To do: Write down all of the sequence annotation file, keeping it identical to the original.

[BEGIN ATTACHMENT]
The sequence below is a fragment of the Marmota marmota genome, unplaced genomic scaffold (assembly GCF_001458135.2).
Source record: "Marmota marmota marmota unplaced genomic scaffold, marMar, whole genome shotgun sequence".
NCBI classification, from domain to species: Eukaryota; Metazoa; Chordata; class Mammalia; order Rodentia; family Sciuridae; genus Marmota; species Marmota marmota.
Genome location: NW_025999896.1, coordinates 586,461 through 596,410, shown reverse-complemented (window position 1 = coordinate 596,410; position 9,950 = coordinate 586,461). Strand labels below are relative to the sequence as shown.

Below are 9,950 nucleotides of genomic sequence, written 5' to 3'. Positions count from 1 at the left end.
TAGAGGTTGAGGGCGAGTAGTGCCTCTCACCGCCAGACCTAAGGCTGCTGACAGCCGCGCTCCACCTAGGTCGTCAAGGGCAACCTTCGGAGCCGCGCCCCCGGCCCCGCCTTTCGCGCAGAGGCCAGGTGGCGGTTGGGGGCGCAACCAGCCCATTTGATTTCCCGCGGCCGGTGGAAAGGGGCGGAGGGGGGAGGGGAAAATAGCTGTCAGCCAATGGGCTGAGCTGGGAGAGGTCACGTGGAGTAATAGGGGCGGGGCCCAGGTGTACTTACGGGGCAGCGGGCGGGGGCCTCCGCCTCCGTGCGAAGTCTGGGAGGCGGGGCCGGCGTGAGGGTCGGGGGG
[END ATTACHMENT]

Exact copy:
The sequence below is a fragment of the Marmota marmota genome, unplaced genomic scaffold (assembly GCF_001458135.2).
Source record: "Marmota marmota marmota unplaced genomic scaffold, marMar, whole genome shotgun sequence".
NCBI classification, from domain to species: Eukaryota; Metazoa; Chordata; class Mammalia; order Rodentia; family Sciuridae; genus Marmota; species Marmota marmota.
Genome location: NW_025999896.1, coordinates 586,461 through 596,410, shown reverse-complemented (window position 1 = coordinate 596,410; position 9,950 = coordinate 586,461). Strand labels below are relative to the sequence as shown.

Below are 9,950 nucleotides of genomic sequence, written 5' to 3'. Positions count from 1 at the left end.
TAGAGGTTGAGGGCGAGTAGTGCCTCTCACCGCCAGACCTAAGGCTGCTGACAGCCGCGCTCCACCTAGGTCGTCAAGGGCAACCTTCGGAGCCGCGCCCCCGGCCCCGCCTTTCGCGCAGAGGCCAGGTGGCGGTTGGGGGCGCAACCAGCCCATTTGATTTCCCGCGGCCGGTGGAAAGGGGCGGAGGGGGGAGGGGAAAATAGCTGTCAGCCAATGGGCTGAGCTGGGAGAGGTCACGTGGAGTAATAGGGGCGGGGCCCAGGTGTACTTACGGGGCAGCGGGCGGGGGCCTCCGCCTCCGTGCGAAGTCTGGGAGGCGGGGCCGGCGTGAGGGTCGGGGGG